Friday, April 20, 2007

Billions of $$$ earmarked for poverty alleviation in the developing world are used to subsidize large international oil corporations

What on earth (no pun intended) is going on here when large oil and other energy corporation that are already reaping record profits are subsidized by the World Bank through it’s oil development program. These rich oil companies would have done these projects anyhow as the world's oil and gas reserves are shrinking and they are all fighting for shares in the world’s decreasing oil reserves. Why then should the World Bank spend billions on these profit and market driven oil companies when this money could be far better spent on sustainable development projects helping those directly affected rather than causing further reliance of poor nations on large multinational corporations?

"Each year, billions and billions of dollars that should be spent on ending poverty around the world and improving the environment are being used to subsidize oil and gas projects in developing countries that lead to debt traps for those countries and an increase in greenhouse gas production."

-- U.S. Rep. Maurice Hinchey, D-N.Y, in a statement introducing a bill to Congress April 17 that he hopes will limit the World Bank's lending for oil development projects. He introduced the "End Oil Aid Act" in wake of news that the bank's lending for oil projects has increased more than 75 percent over the past year. The lending increase comes despite a recommendation from a stake-holder group for a phasing out of financing of oil projects by 2008, he said. "It is unfathomable that the U.S. and other wealthy countries would spend billions of dollars on subsidies for Big Oil when those energy companies are reaping record profits," Hinchey said.

(Source: Global Development Briefing)

1 comment:

Wes S. said...

I agree with you and Maurice Hinchey that if the World Bank is subsidizing big oil, that this is something of a travesty, but it is this type of government program started under the auspices of increasing the general welfare that results in pork and misallocation of resources.

Stating this money "should be spent on ending poverty around the world and improving the environment" ignores the fact that these well-intentioned programs would be no less duplicitous and ultimately wasteful, just as the famed "oil for food" program of the United Nations turned out to be a sham in which dictators and UN leaders padded their own wallets.

If governments will simply stand down, this petroleum fixation will soon pass, just as the coal belching railroads and methane laden waste dropped by horses became margingally inisignificant in the United States when the twentieth century hit full stride with automobiles powered by internal combustion engines.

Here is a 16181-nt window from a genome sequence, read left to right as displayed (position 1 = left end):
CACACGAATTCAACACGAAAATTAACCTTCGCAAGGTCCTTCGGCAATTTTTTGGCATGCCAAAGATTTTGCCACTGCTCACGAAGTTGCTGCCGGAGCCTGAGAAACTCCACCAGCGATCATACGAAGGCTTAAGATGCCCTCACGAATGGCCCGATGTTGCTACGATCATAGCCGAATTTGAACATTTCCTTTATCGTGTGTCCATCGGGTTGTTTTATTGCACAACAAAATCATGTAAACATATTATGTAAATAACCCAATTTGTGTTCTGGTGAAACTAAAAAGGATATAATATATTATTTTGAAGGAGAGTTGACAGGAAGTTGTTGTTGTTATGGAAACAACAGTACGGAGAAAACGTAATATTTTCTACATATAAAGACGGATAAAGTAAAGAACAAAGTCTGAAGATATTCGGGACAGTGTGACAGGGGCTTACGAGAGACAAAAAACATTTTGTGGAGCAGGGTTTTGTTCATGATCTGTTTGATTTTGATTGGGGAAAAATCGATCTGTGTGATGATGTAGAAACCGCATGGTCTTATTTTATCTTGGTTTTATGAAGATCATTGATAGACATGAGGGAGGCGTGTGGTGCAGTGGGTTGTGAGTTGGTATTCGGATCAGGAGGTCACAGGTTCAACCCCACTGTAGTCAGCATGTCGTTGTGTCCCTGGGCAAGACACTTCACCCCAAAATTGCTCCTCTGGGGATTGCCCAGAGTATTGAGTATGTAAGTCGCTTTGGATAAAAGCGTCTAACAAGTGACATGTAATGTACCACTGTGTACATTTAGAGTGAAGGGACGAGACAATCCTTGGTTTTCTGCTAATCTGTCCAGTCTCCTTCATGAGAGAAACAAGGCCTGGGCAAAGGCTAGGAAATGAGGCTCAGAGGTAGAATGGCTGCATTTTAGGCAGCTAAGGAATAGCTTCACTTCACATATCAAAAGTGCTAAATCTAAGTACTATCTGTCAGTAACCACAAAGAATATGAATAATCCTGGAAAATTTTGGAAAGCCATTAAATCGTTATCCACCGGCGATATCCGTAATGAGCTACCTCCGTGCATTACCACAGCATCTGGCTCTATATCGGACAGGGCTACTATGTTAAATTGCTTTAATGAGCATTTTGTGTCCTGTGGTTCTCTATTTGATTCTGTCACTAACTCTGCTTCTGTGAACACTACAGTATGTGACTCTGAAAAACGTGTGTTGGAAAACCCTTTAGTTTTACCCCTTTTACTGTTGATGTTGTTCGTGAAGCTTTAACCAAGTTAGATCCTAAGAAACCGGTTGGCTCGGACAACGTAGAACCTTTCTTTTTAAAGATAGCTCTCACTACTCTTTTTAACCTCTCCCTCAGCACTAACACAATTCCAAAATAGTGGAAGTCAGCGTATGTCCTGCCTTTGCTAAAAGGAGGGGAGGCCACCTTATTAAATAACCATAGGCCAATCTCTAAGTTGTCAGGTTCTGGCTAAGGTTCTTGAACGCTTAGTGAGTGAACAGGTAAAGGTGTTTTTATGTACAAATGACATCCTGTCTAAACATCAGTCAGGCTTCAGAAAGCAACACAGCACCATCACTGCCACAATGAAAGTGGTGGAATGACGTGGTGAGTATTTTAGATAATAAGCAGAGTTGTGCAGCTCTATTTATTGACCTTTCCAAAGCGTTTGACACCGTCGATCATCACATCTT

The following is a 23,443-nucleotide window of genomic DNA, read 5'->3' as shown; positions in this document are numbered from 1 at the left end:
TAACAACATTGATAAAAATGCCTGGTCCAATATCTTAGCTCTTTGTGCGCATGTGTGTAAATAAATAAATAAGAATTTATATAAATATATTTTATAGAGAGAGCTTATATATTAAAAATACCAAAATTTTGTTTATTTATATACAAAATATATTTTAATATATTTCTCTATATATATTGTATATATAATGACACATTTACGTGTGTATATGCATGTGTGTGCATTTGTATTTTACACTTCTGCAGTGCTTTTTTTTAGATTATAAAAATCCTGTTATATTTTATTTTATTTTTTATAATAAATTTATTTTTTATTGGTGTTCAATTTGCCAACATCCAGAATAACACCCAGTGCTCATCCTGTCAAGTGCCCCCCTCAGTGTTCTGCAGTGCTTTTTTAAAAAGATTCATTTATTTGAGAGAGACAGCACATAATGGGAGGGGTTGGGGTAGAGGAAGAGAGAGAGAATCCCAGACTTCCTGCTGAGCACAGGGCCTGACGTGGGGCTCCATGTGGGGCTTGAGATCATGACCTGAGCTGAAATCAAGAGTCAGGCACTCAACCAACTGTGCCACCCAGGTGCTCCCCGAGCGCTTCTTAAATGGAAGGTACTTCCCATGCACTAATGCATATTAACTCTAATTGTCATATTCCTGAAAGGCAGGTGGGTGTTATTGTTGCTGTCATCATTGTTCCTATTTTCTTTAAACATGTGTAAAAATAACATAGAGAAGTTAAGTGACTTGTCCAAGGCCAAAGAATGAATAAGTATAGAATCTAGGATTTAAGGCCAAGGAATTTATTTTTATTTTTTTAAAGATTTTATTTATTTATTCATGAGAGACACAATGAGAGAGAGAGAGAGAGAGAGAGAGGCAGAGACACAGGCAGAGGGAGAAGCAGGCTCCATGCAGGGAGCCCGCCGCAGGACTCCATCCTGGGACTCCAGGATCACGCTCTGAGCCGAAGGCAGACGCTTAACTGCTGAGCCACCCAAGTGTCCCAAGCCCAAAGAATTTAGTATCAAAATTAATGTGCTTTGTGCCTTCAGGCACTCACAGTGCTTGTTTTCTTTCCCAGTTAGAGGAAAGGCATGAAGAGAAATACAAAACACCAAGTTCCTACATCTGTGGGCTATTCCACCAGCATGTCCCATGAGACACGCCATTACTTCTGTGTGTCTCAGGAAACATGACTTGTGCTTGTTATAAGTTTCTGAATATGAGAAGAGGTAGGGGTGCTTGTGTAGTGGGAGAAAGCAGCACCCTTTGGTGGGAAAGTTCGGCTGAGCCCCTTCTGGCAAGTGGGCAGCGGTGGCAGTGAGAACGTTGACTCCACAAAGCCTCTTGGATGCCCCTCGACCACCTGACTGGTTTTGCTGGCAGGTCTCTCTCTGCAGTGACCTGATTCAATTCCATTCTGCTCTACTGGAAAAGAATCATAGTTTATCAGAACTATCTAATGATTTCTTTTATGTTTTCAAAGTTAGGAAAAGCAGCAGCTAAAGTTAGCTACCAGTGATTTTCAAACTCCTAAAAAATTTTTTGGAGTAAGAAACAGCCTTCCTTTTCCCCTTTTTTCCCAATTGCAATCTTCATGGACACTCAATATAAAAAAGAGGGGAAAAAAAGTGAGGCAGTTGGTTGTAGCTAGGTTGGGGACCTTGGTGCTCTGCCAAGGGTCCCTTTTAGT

The fact is that had massive government action been taken to subsidize horse breeding farms or limit the amount of methane produced from their shit on the streets, the car would still have run over the horse-and-buggy era.

How would Teddy Roosevelt have possibly understood how the twentieth century would evolve? Had he projected the increase in wealth in the United States, his best experts would probably have predicted each person owning a stable of horses, taxing agricultural resources and creating massive piles of shit. He wouldn't have assumed people would be listening to radios much less watching plasma televisions with color in High Definition or using home computers rather than riding horses all over the countryside for entertainment afforded by their new wealth. He would have been worried about the back injuries suffered by people carrying victrolas on their backs and the lengths of extension cords necessary to allow this, not having a clue how an iPod works today to carry a thousand records in the palm of your hand.

In an age of increasingly rapid change, do you seriously believe that the year 2107 will bear a closer resemblance to 2007 than 2007 bears to 1907?

The great hope of the world is not government bureaucracy, but yankee ingenuity. The devils you most fear, the oil companies, will either develop hydrogen cells or whatever the next great energy source proves to be, or they will shrink as the companies who come up with the better solution becomes dominant, regardless of whether or not government agencies cause some short-term disallocations of resources.